Future of the Airfield

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Airfield Image_John Brady

The future of Haddenham Airfield seems to be following a pattern seen elsewhere so here are some thoughts and request for advice on what might be done by the community.

The recent Lands Improvement statement says there is an expression of interest from a commercial developer in last parcel of land in the business park presently occupied by the gliding club building and access to it. Lands Improvement needs the building to move; no problem with that but as you can see in the photograph, that does not affect the runway at all. The gliding club building could easily be moved to the other end of the strip away from development.

Lands Improvement goes on to say "Linked to this, Lands Improvement have taken the decision to return the airstrip land to agricultural use and this will be ploughed and a maize crop sown in April."

That is the nub of the matter. As it stands this is an active airfield covered by the provisions of the National Planning Policy Framework (NPPF) on page 10 where it says in relation to planning authorities:

"When planning for ports, airports and airfields that are not subject to a separate national policy statement, plans should take account of their growth and role in serving business, leisure, training and emergency service needs. Plans should take account of this Framework as well as the principles set out in the relevant national policy statements and the Government Framework for UK Aviation".

In addition, the airfield is used for gliding which is a sport recognised by Sport England who regard such airfields in the same category as playing fields and although they have no statutory status, Sport England can defend against their loss to the community.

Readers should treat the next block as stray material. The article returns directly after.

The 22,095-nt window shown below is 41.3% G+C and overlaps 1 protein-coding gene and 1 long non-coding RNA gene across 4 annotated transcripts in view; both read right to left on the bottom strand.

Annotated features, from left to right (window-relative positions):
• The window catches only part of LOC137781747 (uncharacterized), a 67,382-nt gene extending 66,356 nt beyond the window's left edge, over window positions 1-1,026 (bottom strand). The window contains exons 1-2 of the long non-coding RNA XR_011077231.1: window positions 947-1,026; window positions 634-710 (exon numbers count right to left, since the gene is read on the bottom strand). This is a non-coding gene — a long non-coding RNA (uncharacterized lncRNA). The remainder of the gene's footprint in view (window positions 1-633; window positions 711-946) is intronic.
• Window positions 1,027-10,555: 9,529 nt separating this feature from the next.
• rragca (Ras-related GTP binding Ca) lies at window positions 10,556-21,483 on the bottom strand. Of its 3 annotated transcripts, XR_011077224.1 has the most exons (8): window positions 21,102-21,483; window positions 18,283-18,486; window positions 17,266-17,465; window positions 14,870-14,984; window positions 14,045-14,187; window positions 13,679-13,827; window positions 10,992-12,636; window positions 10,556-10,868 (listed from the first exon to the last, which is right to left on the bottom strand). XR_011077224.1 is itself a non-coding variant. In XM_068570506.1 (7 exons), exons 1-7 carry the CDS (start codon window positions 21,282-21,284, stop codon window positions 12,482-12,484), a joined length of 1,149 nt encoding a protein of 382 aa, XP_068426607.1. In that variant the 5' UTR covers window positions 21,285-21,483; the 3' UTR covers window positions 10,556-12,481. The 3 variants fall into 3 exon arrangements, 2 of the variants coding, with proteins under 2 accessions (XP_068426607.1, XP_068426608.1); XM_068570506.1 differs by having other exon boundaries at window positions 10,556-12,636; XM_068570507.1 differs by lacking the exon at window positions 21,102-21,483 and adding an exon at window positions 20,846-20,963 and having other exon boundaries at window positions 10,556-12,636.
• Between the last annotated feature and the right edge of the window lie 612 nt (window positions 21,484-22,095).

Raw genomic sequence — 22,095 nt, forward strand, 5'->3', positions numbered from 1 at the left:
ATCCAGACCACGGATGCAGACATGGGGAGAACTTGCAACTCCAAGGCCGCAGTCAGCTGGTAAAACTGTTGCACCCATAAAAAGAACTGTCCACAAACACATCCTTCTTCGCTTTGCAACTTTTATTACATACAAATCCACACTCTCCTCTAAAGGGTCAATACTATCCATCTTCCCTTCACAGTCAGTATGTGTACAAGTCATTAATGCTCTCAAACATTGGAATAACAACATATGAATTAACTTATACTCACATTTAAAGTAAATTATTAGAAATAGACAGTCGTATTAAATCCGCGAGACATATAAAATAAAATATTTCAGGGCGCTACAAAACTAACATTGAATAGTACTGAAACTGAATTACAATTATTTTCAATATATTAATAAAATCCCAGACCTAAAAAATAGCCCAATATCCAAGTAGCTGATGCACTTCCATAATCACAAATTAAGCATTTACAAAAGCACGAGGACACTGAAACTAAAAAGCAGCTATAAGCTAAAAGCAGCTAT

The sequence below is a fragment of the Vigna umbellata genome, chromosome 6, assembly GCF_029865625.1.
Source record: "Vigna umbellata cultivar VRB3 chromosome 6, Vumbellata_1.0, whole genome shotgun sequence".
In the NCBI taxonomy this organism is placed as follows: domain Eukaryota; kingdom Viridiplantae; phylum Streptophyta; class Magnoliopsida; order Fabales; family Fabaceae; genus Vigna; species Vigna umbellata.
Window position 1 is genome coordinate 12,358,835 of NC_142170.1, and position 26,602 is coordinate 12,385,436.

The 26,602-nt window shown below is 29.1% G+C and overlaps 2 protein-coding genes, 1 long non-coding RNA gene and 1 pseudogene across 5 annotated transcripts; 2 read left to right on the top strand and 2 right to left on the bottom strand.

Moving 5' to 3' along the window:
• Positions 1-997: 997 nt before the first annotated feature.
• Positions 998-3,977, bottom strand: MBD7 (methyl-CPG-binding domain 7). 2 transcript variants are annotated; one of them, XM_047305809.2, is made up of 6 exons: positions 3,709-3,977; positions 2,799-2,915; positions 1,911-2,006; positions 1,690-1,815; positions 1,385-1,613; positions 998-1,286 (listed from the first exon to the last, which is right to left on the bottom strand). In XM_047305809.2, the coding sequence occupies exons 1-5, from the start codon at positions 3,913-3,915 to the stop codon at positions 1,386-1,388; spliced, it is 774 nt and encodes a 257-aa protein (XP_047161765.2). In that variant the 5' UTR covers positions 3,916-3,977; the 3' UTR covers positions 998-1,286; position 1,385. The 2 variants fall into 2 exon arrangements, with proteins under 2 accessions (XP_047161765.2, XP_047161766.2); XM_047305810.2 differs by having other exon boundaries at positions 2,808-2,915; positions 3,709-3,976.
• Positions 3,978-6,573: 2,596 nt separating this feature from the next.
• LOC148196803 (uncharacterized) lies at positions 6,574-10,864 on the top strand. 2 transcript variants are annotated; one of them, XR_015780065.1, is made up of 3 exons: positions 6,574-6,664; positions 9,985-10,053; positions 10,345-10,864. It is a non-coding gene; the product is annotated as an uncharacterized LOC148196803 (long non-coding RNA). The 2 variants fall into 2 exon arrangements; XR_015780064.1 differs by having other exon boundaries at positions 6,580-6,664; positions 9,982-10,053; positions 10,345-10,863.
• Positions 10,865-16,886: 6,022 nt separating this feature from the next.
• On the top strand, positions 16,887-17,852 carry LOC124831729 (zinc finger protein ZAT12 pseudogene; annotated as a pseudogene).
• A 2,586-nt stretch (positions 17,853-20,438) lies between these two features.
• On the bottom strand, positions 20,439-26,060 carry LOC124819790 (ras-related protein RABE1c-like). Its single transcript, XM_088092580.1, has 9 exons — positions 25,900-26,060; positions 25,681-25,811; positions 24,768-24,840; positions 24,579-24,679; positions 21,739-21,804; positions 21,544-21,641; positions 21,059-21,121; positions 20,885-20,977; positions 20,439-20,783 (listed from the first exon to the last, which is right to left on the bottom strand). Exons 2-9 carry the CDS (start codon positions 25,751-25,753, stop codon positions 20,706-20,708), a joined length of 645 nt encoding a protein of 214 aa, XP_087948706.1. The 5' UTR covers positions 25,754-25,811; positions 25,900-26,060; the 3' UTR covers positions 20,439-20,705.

So returning the airfield to agricultural use, as it was before 1936, is not linked to the industrial estate at all. Lands Improvement wants to stop this being an active airfield so that the NPPF provisions do not apply and it can then be developed completely without further hindrance and contrary to the assurances given about such development. Ploughing the runway and planting a crop of maize for a year would solve that issue for them.

Similar things have happened elsewhere. The landowner of Panshanger grass airfield near Hatfield gave the operators and businesses notice to quit and razed the buildings so the site could be sold for development contrary to the local plan and views of residents. Local MP Grant Shapps worked with the council to stop that and although the occupants were evicted and the airfield is not operating it is still there and supported by the planning authority; a campaign to reopen it is in progress. At Wellsbourne near Stratford, the owner also gave notice to quit for the same purpose but the local authority had already identified the airfield as being a unique asset to the community and told the owners that if they proceeded it would subject to compulsory purchase and retained as an airfield. It is still there and operating.

The proposed action by Lands Improvement is to demonstrate that this land is not an active airfield thus removing an obstacle to development of the whole area as a brown field, "former airfield" site. Could the gliding club find another site? Probably not. Should there be a campaign to support the gliding club involving the planning authority and our MP? Maybe but we would have to be led or at least guided by the Upward Bound Trust who know much more about this than we do and maybe they have a plan.

Would the Upward Bound Trust tell us what the community should do to support it?